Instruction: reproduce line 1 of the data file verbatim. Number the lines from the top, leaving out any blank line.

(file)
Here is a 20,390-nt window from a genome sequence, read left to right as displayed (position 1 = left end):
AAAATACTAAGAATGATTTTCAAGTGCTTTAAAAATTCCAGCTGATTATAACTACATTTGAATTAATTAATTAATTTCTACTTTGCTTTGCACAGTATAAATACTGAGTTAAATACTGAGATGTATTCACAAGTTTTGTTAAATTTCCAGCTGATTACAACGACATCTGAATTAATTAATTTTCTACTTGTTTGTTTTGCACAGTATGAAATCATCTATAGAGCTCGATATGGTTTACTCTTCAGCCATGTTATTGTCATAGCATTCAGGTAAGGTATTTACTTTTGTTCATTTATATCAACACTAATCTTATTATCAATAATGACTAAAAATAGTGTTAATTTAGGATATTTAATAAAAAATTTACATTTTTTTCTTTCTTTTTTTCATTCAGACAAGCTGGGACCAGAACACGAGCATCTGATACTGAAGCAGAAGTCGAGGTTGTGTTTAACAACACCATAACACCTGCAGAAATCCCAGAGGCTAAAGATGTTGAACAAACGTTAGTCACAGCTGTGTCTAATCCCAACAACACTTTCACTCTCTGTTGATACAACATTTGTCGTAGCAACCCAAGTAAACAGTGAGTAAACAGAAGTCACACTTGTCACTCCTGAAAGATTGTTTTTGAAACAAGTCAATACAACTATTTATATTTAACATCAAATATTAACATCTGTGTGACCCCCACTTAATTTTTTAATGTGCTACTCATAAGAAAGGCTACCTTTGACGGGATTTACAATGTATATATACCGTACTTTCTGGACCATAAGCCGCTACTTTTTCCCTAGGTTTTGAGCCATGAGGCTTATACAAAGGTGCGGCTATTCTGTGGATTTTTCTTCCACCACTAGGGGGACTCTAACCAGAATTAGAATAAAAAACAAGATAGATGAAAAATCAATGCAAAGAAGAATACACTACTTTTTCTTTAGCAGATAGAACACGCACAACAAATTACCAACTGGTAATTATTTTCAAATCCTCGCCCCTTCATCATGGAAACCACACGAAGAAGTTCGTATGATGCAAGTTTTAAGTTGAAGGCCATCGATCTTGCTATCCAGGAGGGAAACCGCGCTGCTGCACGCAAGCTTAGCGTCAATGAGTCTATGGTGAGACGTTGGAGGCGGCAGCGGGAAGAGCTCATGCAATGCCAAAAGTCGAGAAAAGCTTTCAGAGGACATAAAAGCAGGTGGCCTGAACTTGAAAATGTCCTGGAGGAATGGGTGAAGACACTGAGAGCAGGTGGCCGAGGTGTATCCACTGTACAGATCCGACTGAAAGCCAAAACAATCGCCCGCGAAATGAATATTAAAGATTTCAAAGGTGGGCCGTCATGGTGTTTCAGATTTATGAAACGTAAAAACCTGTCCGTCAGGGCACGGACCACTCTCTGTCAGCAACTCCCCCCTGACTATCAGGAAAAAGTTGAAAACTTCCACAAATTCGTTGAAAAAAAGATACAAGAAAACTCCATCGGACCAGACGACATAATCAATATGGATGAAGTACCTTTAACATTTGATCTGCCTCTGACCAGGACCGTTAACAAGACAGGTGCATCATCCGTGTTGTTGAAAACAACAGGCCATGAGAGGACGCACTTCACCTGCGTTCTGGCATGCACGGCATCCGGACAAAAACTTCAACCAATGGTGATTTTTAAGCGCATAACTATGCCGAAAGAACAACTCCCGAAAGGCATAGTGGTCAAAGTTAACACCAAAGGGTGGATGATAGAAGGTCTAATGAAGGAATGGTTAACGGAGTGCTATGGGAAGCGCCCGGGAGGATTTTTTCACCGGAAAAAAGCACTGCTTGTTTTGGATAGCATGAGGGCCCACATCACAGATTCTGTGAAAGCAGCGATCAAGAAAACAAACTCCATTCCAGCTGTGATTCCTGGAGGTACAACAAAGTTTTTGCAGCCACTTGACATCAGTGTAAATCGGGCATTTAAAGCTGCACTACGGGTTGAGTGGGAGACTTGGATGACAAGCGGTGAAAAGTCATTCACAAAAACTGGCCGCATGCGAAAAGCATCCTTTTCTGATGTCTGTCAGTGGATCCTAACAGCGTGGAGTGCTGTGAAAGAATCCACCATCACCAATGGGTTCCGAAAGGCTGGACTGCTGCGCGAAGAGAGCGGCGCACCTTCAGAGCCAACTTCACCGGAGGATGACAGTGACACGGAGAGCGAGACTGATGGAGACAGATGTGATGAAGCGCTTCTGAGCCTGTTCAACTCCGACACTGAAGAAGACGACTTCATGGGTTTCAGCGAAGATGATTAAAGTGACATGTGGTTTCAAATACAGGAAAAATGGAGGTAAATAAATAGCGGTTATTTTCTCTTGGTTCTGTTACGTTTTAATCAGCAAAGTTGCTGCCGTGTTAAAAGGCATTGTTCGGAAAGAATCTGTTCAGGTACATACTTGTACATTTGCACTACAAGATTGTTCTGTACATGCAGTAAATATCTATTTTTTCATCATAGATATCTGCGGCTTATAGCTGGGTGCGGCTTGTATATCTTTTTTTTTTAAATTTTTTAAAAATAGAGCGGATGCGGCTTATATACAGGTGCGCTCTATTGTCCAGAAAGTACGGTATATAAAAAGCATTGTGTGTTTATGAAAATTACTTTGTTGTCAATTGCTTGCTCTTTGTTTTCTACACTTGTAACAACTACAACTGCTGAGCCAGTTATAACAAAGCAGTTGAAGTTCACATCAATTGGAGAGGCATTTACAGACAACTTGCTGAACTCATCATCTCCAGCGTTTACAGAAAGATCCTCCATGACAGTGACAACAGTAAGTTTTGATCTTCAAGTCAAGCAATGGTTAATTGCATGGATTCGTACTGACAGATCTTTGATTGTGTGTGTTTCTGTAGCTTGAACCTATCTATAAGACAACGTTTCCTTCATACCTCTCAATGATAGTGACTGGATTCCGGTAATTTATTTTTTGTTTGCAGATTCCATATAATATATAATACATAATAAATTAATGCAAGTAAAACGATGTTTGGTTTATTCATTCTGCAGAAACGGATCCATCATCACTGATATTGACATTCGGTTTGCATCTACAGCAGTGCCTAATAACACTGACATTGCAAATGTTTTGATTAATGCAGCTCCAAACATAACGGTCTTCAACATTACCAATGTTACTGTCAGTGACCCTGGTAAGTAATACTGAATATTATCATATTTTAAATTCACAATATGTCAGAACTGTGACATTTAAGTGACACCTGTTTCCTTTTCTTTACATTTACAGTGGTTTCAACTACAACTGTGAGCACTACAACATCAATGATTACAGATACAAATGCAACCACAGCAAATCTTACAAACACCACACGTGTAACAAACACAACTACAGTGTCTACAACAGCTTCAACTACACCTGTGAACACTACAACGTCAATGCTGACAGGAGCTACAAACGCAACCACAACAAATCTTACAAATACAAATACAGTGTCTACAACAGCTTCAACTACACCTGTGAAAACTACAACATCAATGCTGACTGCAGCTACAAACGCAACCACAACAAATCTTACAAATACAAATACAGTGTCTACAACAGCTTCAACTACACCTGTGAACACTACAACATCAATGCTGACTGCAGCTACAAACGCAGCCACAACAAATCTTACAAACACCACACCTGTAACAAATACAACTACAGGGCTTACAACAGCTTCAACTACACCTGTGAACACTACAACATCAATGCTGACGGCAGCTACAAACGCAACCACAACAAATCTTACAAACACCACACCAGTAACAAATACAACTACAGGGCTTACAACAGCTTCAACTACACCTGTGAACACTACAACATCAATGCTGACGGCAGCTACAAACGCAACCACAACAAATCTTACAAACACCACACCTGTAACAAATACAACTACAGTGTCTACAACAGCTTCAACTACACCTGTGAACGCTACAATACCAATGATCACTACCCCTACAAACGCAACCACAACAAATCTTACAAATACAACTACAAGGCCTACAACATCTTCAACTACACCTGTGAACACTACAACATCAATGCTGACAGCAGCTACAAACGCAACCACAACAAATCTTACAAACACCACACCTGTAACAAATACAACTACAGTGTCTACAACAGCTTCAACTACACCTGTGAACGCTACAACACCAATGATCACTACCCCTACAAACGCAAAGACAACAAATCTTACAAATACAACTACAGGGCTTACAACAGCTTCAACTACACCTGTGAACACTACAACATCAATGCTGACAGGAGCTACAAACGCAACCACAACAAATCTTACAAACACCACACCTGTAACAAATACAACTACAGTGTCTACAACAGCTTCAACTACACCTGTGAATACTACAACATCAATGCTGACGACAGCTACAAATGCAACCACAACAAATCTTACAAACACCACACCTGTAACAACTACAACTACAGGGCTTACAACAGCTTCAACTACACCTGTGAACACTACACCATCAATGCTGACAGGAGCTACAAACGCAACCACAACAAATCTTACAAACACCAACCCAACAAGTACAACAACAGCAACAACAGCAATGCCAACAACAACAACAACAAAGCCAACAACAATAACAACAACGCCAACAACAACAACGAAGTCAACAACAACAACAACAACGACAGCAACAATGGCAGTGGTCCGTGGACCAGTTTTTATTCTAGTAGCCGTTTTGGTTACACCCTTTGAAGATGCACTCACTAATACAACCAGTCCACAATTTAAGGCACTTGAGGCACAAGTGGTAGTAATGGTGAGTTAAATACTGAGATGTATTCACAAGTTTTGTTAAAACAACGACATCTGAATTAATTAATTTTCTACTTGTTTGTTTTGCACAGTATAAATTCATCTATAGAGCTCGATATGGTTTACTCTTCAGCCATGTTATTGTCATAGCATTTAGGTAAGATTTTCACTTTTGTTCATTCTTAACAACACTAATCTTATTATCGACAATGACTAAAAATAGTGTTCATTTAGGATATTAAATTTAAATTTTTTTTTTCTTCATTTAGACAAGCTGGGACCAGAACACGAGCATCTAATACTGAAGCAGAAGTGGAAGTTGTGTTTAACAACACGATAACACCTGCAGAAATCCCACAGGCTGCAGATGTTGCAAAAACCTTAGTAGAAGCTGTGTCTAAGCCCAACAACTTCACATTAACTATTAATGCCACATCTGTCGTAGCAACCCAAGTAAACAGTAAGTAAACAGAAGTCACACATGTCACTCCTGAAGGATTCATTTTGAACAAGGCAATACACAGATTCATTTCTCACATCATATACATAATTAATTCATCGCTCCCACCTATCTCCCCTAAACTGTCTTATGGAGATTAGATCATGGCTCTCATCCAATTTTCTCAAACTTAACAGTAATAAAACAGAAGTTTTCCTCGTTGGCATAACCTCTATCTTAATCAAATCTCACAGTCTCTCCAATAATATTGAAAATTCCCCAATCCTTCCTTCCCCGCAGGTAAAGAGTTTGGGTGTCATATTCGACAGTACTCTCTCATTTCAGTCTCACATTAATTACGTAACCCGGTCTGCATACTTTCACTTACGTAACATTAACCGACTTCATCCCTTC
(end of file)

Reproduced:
Here is a 20,390-nt window from a genome sequence, read left to right as displayed (position 1 = left end):